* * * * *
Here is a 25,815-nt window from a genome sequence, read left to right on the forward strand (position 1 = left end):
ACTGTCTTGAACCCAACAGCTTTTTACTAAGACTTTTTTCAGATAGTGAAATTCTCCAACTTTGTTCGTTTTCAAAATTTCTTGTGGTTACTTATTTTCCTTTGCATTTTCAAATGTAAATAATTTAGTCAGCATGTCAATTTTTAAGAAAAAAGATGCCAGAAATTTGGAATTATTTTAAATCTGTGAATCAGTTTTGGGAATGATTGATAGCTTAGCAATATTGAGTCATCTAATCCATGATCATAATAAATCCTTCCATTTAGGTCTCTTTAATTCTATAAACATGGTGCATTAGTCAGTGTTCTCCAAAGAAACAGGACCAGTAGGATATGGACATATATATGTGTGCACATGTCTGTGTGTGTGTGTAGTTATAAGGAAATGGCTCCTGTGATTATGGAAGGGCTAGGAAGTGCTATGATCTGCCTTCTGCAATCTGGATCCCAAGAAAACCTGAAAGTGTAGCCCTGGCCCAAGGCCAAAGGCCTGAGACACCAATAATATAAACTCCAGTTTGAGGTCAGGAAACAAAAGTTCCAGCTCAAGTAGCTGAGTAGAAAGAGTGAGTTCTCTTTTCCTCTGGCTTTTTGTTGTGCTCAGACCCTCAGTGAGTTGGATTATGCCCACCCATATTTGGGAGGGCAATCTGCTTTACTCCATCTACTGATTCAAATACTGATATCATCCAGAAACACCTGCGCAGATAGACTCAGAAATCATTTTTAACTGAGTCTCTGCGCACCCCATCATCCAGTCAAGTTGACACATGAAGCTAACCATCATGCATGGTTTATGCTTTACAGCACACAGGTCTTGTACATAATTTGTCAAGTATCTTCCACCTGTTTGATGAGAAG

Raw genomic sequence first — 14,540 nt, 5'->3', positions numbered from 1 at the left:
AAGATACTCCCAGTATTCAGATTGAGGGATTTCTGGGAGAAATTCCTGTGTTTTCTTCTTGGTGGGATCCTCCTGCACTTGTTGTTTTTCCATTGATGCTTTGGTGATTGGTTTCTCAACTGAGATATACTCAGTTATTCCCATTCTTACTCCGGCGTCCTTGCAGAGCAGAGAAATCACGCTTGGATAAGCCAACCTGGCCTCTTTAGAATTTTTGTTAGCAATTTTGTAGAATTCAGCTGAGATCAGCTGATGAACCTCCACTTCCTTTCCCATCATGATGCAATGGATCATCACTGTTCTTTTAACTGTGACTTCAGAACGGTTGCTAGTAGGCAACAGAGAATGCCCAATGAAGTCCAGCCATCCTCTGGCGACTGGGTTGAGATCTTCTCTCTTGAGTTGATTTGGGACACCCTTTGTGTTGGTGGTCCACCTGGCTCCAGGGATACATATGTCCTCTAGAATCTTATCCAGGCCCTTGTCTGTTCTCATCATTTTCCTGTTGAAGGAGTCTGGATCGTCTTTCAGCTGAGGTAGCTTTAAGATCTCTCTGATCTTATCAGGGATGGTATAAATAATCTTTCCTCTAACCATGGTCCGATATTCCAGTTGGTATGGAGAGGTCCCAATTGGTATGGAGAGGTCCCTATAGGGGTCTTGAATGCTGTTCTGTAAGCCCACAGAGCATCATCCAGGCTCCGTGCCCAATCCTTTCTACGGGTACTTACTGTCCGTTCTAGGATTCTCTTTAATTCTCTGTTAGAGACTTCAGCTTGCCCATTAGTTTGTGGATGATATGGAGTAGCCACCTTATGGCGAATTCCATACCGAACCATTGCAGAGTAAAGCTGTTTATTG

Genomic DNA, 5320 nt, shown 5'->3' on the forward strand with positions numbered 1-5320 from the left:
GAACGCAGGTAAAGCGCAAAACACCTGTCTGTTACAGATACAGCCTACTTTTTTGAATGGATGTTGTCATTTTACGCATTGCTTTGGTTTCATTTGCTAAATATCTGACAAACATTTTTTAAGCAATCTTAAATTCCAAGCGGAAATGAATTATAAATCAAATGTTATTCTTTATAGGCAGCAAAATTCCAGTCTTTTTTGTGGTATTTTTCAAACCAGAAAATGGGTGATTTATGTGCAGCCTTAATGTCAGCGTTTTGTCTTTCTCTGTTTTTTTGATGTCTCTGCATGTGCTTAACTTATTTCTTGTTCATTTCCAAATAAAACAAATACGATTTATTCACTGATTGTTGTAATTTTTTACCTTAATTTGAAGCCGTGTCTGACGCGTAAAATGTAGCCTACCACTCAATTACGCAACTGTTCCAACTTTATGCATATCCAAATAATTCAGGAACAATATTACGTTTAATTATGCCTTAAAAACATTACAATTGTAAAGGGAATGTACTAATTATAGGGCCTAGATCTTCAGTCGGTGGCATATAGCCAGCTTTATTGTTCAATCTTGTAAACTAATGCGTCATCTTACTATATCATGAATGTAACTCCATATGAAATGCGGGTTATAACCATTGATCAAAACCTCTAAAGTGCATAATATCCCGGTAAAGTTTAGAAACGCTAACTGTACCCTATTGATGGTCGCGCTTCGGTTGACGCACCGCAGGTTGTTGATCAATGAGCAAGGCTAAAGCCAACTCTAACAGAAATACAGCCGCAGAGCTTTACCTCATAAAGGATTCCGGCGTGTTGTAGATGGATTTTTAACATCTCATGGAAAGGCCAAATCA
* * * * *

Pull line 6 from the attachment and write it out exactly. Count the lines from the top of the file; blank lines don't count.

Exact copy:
GAACGCAGGTAAAGCGCAAAACACCTGTCTGTTACAGATACAGCCTACTTTTTTGAATGGATGTTGTCATTTTACGCATTGCTTTGGTTTCATTTGCTAAATATCTGACAAACATTTTTTAAGCAATCTTAAATTCCAAGCGGAAATGAATTATAAATCAAATGTTATTCTTTATAGGCAGCAAAATTCCAGTCTTTTTTGTGGTATTTTTCAAACCAGAAAATGGGTGATTTATGTGCAGCCTTAATGTCAGCGTTTTGTCTTTCTCTGTTTTTTTGATGTCTCTGCATGTGCTTAACTTATTTCTTGTTCATTTCCAAATAAAACAAATACGATTTATTCACTGATTGTTGTAATTTTTTACCTTAATTTGAAGCCGTGTCTGACGCGTAAAATGTAGCCTACCACTCAATTACGCAACTGTTCCAACTTTATGCATATCCAAATAATTCAGGAACAATATTACGTTTAATTATGCCTTAAAAACATTACAATTGTAAAGGGAATGTACTAATTATAGGGCCTAGATCTTCAGTCGGTGGCATATAGCCAGCTTTATTGTTCAATCTTGTAAACTAATGCGTCATCTTACTATATCATGAATGTAACTCCATATGAAATGCGGGTTATAACCATTGATCAAAACCTCTAAAGTGCATAATATCCCGGTAAAGTTTAGAAACGCTAACTGTACCCTATTGATGGTCGCGCTTCGGTTGACGCACCGCAGGTTGTTGATCAATGAGCAAGGCTAAAGCCAACTCTAACAGAAATACAGCCGCAGAGCTTTACCTCATAAAGGATTCCGGCGTGTTGTAGATGGATTTTTAACATCTCATGGAAAGGCCAAATCA